Sens. Moran, Manchin, Rubio Introduce Legislation to Restore Accountability at the VA

WASHINGTON – U.S. Senators Jerry Moran (R-Kan.), Joe Manchin (D-W.Va.) and Marco Rubio (R-Fla.) introduced the Restore Department of Veterans Affairs Accountability Act to strengthen the Department of Veterans Affairs’ authority to hold bad employees accountable. House Committee on Veterans’ Affairs Chairman Mike Bost (R-Ill.) introduced companion legislation in the U.S. House of Representatives. 

“Quality employees help ensure veterans receive the best care possible at the VA,” said Sen. Moran, ranking member of the Senate Veterans’ Affairs Committee. “While the VA employs some of the finest men and women, it only takes a few bad employees to disrupt the culture and service at the VA, which negatively impacts veterans. Veterans are best served when VA leaders have the ability to swiftly take action to remove bad employees in order to maintain a healthy workplace and, more importantly, provide quality services for our veterans. This bill would restore the intent of Congress and put our veterans first.”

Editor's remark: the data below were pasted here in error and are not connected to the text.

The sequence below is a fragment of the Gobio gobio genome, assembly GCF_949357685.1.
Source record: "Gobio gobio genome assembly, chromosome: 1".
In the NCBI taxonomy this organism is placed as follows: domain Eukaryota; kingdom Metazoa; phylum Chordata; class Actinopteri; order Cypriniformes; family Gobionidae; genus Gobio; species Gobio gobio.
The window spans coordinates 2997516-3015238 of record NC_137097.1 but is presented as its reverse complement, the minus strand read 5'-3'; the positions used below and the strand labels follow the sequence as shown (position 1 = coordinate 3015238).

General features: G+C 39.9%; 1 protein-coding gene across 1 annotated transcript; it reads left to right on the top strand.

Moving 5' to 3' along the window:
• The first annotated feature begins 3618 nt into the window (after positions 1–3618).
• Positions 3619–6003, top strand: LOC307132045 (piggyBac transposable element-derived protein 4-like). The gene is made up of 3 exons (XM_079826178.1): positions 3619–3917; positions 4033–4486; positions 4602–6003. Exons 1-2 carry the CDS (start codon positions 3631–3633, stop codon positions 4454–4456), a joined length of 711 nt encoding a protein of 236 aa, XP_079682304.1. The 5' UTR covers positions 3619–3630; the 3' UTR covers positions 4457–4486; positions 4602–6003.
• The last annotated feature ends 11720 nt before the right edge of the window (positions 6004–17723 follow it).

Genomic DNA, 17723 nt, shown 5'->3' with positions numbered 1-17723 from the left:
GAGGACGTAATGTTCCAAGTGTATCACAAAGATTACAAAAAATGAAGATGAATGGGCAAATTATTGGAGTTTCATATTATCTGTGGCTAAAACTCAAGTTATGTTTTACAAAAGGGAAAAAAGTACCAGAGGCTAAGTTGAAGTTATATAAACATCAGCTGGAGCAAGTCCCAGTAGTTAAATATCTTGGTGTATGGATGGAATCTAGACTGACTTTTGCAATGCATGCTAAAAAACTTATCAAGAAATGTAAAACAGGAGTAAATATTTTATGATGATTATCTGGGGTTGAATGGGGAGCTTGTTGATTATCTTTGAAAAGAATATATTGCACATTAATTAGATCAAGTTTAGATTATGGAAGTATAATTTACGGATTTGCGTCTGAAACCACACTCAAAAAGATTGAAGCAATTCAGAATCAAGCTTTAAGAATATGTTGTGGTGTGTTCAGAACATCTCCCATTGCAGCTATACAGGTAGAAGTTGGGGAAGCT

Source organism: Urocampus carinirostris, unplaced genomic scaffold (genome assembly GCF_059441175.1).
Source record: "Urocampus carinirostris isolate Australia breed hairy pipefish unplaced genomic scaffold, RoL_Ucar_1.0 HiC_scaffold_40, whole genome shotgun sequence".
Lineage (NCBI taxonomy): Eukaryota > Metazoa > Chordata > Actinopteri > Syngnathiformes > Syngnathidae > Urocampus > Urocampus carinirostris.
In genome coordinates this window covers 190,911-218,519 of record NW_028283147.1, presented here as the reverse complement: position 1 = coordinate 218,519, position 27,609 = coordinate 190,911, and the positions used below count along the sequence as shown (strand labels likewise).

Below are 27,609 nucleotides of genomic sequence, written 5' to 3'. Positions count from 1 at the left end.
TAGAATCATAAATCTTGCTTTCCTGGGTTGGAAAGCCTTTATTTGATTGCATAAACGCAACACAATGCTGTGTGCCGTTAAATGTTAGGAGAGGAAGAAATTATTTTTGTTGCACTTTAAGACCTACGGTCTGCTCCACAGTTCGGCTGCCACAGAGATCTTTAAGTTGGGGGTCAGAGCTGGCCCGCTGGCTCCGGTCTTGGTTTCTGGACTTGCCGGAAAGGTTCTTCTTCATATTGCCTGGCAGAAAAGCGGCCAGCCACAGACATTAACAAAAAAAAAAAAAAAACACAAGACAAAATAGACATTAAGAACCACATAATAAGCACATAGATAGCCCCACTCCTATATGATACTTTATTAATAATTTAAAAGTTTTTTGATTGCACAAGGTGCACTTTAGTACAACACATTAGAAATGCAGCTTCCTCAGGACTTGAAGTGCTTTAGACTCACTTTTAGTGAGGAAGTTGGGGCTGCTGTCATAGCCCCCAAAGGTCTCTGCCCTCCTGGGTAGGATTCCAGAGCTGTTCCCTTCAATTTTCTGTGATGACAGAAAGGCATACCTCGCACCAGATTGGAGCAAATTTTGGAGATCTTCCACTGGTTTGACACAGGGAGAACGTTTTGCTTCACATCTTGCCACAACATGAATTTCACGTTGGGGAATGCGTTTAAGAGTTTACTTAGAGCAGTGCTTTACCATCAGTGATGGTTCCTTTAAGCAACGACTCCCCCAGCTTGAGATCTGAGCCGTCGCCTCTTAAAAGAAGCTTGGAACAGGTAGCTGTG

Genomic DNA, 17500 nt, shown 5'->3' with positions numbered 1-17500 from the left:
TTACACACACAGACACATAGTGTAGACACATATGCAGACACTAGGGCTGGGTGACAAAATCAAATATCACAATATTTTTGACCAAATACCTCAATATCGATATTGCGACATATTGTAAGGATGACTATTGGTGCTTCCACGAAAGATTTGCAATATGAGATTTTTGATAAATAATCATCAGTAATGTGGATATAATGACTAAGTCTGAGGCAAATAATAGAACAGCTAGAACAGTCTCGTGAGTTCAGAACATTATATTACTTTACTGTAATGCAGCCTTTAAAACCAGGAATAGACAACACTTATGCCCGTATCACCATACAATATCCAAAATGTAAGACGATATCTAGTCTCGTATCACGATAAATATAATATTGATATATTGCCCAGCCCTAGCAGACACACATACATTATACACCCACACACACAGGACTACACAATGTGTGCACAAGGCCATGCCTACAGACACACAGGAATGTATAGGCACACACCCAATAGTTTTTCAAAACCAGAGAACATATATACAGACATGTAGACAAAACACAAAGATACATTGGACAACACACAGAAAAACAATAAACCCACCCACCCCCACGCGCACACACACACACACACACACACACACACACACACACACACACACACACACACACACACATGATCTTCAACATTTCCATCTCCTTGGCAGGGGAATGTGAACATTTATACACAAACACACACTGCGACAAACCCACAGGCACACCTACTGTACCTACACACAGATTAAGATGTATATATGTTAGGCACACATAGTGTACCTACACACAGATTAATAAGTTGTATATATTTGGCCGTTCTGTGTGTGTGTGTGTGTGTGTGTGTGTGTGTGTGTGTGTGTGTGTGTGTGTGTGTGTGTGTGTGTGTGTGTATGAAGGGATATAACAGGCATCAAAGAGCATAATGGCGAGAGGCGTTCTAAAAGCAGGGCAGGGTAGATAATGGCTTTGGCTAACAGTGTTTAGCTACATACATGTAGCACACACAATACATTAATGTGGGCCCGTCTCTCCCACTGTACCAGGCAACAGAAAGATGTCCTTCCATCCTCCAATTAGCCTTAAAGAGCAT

“Our nation’s Veterans deserve a VA that holds itself accountable and delivers the care that they need and have earned,” said Sen. Manchin, member of the Senate Veterans’ Affairs Committee. “This bipartisan legislation would give VA leaders the ability to break through the bureaucracy and discipline employees for misconduct while protecting whistleblowers. I urge my colleagues on both sides of the aisle to support this commonsense legislation to strengthen accountability at the VA and to improve the quality of care for America’s Veterans.”

“In 2017, I led the bipartisan effort to ensure the VA could fire bad employees and protect whistleblowers,” said Sen. Rubio. “The Biden Administration’s failure to defend the important authorities in the VA Accountability and Whistleblower Protection Act in court is disappointing. I’m proud to work with my colleagues to ensure my landmark legislation is being implemented as intended.”